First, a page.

Protests planned in Salt Lake City by members of Falun Gong during the 2002 Winter Games "pose danger" to China's athletes and officials, a senior member of the Chinese Embassy is warning during a visit to Utah.
Yafei He, minister and deputy chief of mission at the Chinese embassy in Washington, D.C., was scheduled to meet today with Gov. Mike Leavitt and Salt Lake Mayor Rocky Anderson to urge that they stop the protests.
"We want to make sure our delegation, our athletes, are safe and not in any way endangered by the activities of Falun Gong," He told the Deseret News in an interview shortly after his arrival Thursday.
"Falun Gong has now lately displayed a tendency to be violent, to engage in terrorist activities," He said. "If they are allowed to have freedom of action or activities wherever they are, it could pose danger."
He referred to Falun Gong as a "cult and an evil organization." Falun Gong is banned in China, and members have allegedly set themselves on fire to protest the government's crackdown on what followers describe as a spiritual practice.
A local spokesperson for Falun Gong followers in Utah could not be reached for comment.
He probably will not get very far with the mayor, who recently proclaimed Jan. 22-28 as "Falun Dafa Week." The proclamation refers to Falun Dafa, another term for Falun Gong, as "a virtuous practice" and refers to the "most severe environment" followers face in China.
"Nobody's going to be allowed to threaten people's safety, but everyone is going to be granted their First Amendment rights to express their ideals and opinions," said Anderson's spokesman, Joshua Ewing.
"Just because certain countries and certain leaders may disagree with those messages doesn't decrease their right to speak them," Ewing said. "If there was any sign they were plotting disruption or violence of any kind, we would act quickly."
Leavitt was not aware of the embassy's concerns, his spokeswoman, Natalie Gochnour, said. "The governor will certainly listen to what they have to say," she said. "The governor knows very little about this group (Falun Gong).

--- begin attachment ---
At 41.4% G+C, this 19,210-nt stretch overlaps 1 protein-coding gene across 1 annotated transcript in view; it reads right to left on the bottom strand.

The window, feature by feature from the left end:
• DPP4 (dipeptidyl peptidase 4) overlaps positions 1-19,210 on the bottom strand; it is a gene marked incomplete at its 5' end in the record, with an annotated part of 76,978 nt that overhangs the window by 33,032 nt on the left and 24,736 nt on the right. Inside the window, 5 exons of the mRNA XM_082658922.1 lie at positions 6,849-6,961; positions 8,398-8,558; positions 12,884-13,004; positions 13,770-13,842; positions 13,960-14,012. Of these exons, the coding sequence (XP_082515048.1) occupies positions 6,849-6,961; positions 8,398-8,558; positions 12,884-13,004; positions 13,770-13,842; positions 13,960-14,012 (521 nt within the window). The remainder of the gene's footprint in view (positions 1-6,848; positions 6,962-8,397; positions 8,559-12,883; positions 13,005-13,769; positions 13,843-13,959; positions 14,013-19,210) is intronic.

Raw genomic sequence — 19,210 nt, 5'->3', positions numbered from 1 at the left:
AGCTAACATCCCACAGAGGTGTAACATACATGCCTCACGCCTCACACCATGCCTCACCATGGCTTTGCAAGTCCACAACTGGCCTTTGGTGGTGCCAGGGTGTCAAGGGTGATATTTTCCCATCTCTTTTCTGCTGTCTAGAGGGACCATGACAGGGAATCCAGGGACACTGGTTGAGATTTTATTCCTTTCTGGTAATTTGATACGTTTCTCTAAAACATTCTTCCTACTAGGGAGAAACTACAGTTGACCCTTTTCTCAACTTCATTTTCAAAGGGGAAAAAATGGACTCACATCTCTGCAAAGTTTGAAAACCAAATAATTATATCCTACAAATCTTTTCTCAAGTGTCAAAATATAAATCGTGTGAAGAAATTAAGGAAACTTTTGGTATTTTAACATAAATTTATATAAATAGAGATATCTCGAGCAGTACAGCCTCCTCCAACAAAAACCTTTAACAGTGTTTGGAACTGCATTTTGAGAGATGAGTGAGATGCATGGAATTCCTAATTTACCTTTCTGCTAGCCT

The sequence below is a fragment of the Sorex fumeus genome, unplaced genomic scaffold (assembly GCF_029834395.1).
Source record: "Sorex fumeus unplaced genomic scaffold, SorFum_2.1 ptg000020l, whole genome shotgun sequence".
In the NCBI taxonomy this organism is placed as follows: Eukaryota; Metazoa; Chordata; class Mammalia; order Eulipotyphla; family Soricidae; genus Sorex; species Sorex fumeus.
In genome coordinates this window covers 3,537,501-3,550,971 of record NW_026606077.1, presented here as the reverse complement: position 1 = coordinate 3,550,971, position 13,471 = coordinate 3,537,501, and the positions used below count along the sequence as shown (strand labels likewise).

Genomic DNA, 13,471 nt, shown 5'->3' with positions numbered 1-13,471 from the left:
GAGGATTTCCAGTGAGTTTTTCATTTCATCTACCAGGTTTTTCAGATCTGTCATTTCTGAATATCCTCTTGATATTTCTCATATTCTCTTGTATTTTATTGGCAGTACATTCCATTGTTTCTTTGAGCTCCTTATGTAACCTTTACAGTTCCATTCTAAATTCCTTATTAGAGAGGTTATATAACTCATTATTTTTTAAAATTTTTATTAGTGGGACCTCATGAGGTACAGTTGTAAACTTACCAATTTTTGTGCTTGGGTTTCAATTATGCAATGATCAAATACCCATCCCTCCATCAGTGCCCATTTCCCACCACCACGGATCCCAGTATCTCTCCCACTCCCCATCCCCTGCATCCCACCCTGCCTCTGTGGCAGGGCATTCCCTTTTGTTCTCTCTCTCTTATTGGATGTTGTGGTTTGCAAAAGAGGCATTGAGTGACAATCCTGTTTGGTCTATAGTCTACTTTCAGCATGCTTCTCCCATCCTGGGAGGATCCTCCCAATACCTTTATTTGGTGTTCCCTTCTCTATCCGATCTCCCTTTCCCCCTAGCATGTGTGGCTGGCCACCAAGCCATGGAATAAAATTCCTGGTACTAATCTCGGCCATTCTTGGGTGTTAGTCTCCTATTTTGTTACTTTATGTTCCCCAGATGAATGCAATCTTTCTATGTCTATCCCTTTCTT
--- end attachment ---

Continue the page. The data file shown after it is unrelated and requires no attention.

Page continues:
"What he does know is it's a very sensitive issue to the Chinese government."
Earlier this week, Leavitt declined to sign a proclamation in support of Falun Gong, described as a spiritual movement by its followers. Gochnour said his decision was not connected to the visit of the embassy official.
"Our position in not signing this proclamation is simply that this is not a time to offend visiting nations," she said. Asked about some of He's concerns about Falun Gong, she said, "we have not made any of those sorts of judgments."
The Salt Lake Organizing Committee "is confident in its plans for security for all athletes and officials," SLOC spokeswoman Caroline Shaw said. "There is no security concern for the Chinese delegation above what any other delegation would face."
The Chinese embassy official said he also was meeting Thursday with officials from the U.S. Secret Service on security issues during the Games.
"I can confirm the meeting occurred. I can't comment on the details," said Marc Connolly, a spokesman for the U.S. Secret Service. "It's one of several like meetings that have occurred with representatives of foreign governments" about security preparations for the Olympics.
Connolly said he could not comment on whether Falun Gong was considered a security threat.
China is sending some 150 athletes to the Games, and many government officials, including organizers of the 2008 Summer Games in Beijing, He said. "Our purpose is to ensure our athletes and official delegations are safe," He said.
"And that we will have no interference from such crazy ideas and crazy people."